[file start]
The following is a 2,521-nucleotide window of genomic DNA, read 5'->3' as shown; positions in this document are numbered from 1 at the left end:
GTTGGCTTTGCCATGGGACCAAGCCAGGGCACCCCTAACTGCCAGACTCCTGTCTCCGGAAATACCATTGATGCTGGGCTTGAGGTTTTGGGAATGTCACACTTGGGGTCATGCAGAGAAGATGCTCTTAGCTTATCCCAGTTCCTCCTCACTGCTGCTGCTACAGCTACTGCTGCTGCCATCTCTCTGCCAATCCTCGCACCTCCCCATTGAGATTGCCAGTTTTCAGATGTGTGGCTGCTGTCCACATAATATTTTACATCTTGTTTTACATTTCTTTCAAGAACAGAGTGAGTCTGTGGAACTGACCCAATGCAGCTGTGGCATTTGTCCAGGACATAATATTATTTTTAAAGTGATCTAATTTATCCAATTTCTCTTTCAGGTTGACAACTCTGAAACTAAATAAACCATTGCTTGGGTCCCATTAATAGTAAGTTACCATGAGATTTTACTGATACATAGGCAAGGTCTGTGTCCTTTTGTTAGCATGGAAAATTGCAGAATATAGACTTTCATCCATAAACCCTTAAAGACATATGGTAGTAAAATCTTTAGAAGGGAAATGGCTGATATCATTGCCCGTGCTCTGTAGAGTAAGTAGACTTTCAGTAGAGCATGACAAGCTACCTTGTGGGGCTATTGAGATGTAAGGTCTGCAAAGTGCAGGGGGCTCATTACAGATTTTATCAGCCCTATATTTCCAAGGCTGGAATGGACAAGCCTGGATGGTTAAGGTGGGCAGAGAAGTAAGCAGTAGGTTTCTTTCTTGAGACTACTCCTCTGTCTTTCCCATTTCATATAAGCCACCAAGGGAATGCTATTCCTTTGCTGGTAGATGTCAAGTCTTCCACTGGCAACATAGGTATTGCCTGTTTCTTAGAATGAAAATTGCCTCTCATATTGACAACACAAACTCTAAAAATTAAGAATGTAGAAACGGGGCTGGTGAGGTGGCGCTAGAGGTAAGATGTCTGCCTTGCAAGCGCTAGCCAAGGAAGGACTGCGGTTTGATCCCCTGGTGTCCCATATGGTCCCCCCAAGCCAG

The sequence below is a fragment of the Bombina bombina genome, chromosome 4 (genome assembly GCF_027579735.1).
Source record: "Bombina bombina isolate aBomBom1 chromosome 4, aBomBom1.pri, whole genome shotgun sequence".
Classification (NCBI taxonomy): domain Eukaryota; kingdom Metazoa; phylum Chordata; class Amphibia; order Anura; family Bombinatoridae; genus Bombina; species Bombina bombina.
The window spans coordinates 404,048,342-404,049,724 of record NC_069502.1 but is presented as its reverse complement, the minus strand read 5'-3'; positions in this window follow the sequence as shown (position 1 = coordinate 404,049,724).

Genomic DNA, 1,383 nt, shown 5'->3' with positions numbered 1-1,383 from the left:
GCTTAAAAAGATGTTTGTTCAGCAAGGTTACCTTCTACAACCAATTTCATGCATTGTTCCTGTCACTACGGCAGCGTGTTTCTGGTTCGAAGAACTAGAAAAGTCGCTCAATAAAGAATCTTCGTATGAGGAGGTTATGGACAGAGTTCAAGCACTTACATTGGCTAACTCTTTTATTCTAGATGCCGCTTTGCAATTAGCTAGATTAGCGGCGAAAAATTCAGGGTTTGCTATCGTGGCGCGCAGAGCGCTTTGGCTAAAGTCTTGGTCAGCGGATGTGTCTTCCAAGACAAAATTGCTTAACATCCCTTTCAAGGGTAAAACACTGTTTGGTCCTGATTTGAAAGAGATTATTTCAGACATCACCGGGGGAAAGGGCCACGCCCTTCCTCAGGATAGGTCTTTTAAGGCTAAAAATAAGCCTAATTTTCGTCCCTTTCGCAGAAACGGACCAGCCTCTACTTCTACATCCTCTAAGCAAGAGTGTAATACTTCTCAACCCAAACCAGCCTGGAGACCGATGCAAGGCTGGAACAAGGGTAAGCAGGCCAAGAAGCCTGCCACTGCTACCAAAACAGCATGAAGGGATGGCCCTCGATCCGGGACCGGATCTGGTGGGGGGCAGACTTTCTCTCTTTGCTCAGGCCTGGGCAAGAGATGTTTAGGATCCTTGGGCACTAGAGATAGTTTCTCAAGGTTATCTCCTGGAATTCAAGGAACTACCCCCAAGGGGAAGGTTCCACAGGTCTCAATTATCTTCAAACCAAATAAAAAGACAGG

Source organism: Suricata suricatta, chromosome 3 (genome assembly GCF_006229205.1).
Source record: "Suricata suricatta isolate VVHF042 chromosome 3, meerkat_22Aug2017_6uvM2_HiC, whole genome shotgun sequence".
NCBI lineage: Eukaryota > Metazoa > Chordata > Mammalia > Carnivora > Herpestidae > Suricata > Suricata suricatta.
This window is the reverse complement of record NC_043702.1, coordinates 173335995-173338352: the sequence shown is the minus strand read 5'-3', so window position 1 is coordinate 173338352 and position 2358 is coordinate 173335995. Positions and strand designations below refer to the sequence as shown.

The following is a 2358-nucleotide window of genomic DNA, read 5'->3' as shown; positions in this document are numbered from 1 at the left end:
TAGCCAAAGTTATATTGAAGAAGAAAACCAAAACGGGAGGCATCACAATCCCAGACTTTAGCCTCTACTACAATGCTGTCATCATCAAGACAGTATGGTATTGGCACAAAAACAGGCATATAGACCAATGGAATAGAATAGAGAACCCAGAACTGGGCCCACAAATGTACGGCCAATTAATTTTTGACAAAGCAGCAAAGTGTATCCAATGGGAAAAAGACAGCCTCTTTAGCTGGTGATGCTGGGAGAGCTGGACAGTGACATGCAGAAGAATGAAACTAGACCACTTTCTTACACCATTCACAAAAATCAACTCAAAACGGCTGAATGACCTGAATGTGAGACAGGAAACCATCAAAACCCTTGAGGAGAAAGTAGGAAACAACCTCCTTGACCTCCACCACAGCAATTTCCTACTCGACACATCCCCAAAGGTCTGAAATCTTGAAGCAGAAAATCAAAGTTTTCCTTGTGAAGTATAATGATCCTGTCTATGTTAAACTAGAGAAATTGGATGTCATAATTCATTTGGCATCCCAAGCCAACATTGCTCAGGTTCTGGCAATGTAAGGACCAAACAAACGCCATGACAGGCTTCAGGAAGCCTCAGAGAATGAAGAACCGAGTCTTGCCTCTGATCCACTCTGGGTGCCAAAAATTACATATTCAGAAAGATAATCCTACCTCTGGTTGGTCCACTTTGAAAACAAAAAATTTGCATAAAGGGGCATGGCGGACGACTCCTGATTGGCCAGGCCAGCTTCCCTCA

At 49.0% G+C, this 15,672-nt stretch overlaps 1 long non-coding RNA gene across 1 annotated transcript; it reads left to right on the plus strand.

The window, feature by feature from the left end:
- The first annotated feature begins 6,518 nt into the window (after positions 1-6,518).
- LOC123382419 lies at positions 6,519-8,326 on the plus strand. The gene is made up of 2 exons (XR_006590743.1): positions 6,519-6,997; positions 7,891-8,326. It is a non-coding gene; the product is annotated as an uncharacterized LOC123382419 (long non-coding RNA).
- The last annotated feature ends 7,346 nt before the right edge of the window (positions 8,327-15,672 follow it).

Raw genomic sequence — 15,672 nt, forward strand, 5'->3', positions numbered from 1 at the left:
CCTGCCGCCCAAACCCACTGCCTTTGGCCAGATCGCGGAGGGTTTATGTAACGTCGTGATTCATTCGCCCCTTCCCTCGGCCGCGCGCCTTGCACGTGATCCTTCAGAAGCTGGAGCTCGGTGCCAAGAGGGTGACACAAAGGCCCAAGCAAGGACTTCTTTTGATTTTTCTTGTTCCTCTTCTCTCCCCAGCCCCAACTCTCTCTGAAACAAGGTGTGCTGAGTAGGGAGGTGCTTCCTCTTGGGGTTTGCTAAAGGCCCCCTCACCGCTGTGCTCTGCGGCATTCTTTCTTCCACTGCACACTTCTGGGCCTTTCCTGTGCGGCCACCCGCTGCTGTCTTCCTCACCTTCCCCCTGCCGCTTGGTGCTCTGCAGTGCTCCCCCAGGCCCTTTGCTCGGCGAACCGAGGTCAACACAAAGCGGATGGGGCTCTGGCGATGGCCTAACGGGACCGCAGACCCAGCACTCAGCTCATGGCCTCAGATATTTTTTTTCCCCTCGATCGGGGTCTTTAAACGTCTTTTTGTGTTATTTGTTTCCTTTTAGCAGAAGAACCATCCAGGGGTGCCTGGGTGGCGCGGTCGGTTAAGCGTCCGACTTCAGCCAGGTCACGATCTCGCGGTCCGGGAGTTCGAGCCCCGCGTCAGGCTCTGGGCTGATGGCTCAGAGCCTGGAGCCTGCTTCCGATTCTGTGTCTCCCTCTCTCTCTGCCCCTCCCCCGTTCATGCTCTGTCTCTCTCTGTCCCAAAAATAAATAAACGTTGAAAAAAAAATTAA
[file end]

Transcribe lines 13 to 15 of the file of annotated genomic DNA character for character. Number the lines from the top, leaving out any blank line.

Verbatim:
The following is a 2358-nucleotide window of genomic DNA, read 5'->3' as shown; positions in this document are numbered from 1 at the left end:
TAGCCAAAGTTATATTGAAGAAGAAAACCAAAACGGGAGGCATCACAATCCCAGACTTTAGCCTCTACTACAATGCTGTCATCATCAAGACAGTATGGTATTGGCACAAAAACAGGCATATAGACCAATGGAATAGAATAGAGAACCCAGAACTGGGCCCACAAATGTACGGCCAATTAATTTTTGACAAAGCAGCAAAGTGTATCCAATGGGAAAAAGACAGCCTCTTTAGCTGGTGATGCTGGGAGAGCTGGACAGTGACATGCAGAAGAATGAAACTAGACCACTTTCTTACACCATTCACAAAAATCAACTCAAAACGGCTGAATGACCTGAATGTGAGACAGGAAACCATCAAAACCCTTGAGGAGAAAGTAGGAAACAACCTCCTTGACCTCCACCACAGCAATTTCCTACTCGACACATCCCCAAAGGTCTGAAATCTTGAAGCAGAAAATCAAAGTTTTCCTTGTGAAGTATAATGATCCTGTCTATGTTAAACTAGAGAAATTGGATGTCATAATTCATTTGGCATCCCAAGCCAACATTGCTCAGGTTCTGGCAATGTAAGGACCAAACAAACGCCATGACAGGCTTCAGGAAGCCTCAGAGAATGAAGAACCGAGTCTTGCCTCTGATCCACTCTGGGTGCCAAAAATTACATATTCAGAAAGATAATCCTACCTCTGGTTGGTCCACTTTGAAAACAAAAAATTTGCATAAAGGGGCATGGCGGACGACTCCTGATTGGCCAGGCCAGCTTCCCTCA

At 49.0% G+C, this 15,672-nt stretch overlaps 1 long non-coding RNA gene across 1 annotated transcript; it reads left to right on the plus strand.